I have a repository and I would like to detach one of its directories into a new repo. This is a perfect place to get started, there is one caveat, however: the directory that I want to detach was renamed at some point. And if I follow the solution from that post with the new name of the directory then it seems I'm loosing the history before the re-name. Any ideas of a tweak to make it work in this situation?

2 Answers 2


git filter-branch can operate on ranges of commits; so what we can do is filter the 'before' and 'after' separately, and use grafts to tack them together:

git branch rename $COMMIT_ID_OF_RENAME 
git branch pre-rename rename~
## First filter all commits up to rename, but not rename itself
git filter-branch --subdirectory-filter $OLDNAME pre-rename
## Add a graft, so our rename rev comes after the processed pre-rename revs
echo `git rev-parse rename` `git rev-parse pre-rename` >> .git/info/grafts
## The first filter-branch left a refs backup directory. Move it away so the
## next filter-branch doesn't complain
mv .git/refs/original .git/refs/original0
## Now filter the rest
git filter-branch --subdirectory-filter $NEWNAME master ^pre-rename
## The graft is now baked into the branch, so we don't need it anymore
rm .git/info/grafts

This is marginally more complex if you need to filter multiple branches or tags; branches before the rename can be included into the first filter-branch, while ones after must be included before the ^rename in the second filter-branch.

Another option would be to add an index filter (or tree filter) instead that checks for both directories, old and new, and keeps whichever is present.

Since you haven't provided a test repository, here's a quick sanity-check script for this scenario:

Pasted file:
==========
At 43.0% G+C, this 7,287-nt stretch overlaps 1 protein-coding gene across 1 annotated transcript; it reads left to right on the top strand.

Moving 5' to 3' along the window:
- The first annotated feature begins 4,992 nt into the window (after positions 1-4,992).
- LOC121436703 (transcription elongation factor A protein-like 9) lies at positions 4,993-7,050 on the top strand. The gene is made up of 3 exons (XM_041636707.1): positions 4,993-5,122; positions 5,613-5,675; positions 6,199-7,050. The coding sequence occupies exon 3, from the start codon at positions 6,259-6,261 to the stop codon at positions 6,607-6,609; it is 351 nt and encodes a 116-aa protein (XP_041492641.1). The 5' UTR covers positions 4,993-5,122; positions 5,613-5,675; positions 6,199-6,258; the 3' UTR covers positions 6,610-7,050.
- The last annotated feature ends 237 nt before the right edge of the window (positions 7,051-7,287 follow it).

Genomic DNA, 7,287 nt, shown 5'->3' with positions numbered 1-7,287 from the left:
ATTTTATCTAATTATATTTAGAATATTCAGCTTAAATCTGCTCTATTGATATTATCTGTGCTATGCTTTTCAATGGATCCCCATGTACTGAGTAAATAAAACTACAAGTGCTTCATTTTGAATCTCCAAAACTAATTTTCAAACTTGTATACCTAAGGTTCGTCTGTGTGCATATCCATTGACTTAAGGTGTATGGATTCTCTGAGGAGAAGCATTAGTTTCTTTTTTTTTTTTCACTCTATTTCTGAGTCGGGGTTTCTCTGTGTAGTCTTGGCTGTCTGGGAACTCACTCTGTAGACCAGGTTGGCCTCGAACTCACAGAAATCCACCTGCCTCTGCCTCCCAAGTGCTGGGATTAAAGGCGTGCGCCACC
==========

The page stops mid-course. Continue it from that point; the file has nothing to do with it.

set -u
set -e
set -x

rm -rf .git x y foo

git init
mkdir x
echo initial > x/foo
git add x/foo
git commit -m 'test commit 1'

echo tc2 >> x/foo
git commit -a -m 'test commit 2'

mv x y
git rm x/foo
git add y/foo
git commit -a -m 'test rename'

git branch rename HEAD

echo post rename >> y/foo
git commit -a -m 'test post rename'

git branch pre-rename rename~

git filter-branch --subdirectory-filter x pre-rename
echo `git rev-parse rename` `git rev-parse pre-rename` >> .git/info/grafts

mv .git/refs/original .git/refs/original0

git filter-branch --subdirectory-filter y master ^pre-rename

rm .git/info/grafts

git log -u

If this procedure does not work for you, then there is likely to be something else odd about your repository history that you haven't described, such as another rename hiding in the history.

  • Hmm, I tried your method with grafts (which I know nothing about) and it didn't work for me. After processing one of the "before" commits got empty, another one's files got moved into the root of the repo; I cannot make sense of it. I was thinking before of using a tree-filter but don't have any experience with that; would you care to elaborate show me some pointers?
    – akoprowski
    Jul 9, 2011 at 23:25
  • Are you sure the before commit was using the correct subdir? Can you post your git repo somewhere?
    – bdonlan
    Jul 9, 2011 at 23:31
  • Yup, rename was on the commit that did the renaming and pre-rename just before it. The repo is huge and partly private so I cannot really publish it anywhere :|
    – akoprowski
    Jul 9, 2011 at 23:37
  • Try running some test filter-branches on the commit that ended up empty to see what the problem is there, I guess. It could be that it's been renamed more than once.
    – bdonlan
    Jul 9, 2011 at 23:46
  • No, it's been renamed just once. The commit that ended up empty was the first commit creating $OLDNAME.
    – akoprowski
    Jul 9, 2011 at 23:59

We (Matthew Flatt and me) wrote a program to do this: https://github.com/samth/git-slice

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